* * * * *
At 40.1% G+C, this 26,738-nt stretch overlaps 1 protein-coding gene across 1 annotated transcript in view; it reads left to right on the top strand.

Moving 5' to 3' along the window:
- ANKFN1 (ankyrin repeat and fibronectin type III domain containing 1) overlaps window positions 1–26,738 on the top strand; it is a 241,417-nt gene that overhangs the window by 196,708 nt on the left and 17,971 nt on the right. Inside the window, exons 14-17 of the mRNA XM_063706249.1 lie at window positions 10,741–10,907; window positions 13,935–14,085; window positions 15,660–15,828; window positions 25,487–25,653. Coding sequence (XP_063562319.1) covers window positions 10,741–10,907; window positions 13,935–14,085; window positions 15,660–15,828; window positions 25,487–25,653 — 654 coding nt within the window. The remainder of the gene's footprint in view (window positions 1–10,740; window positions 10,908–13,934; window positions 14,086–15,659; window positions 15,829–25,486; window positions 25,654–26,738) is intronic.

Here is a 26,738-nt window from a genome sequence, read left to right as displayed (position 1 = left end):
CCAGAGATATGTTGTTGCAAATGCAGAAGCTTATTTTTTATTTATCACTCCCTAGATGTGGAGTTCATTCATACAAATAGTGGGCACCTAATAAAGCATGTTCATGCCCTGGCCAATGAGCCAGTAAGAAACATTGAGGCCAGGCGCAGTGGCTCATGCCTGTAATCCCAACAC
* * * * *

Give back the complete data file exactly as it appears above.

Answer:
At 40.1% G+C, this 26,738-nt stretch overlaps 1 protein-coding gene across 1 annotated transcript in view; it reads left to right on the top strand.

Moving 5' to 3' along the window:
- ANKFN1 (ankyrin repeat and fibronectin type III domain containing 1) overlaps window positions 1–26,738 on the top strand; it is a 241,417-nt gene that overhangs the window by 196,708 nt on the left and 17,971 nt on the right. Inside the window, exons 14-17 of the mRNA XM_063706249.1 lie at window positions 10,741–10,907; window positions 13,935–14,085; window positions 15,660–15,828; window positions 25,487–25,653. Coding sequence (XP_063562319.1) covers window positions 10,741–10,907; window positions 13,935–14,085; window positions 15,660–15,828; window positions 25,487–25,653 — 654 coding nt within the window. The remainder of the gene's footprint in view (window positions 1–10,740; window positions 10,908–13,934; window positions 14,086–15,659; window positions 15,829–25,486; window positions 25,654–26,738) is intronic.

Here is a 26,738-nt window from a genome sequence, read left to right as displayed (position 1 = left end):
CCAGAGATATGTTGTTGCAAATGCAGAAGCTTATTTTTTATTTATCACTCCCTAGATGTGGAGTTCATTCATACAAATAGTGGGCACCTAATAAAGCATGTTCATGCCCTGGCCAATGAGCCAGTAAGAAACATTGAGGCCAGGCGCAGTGGCTCATGCCTGTAATCCCAACAC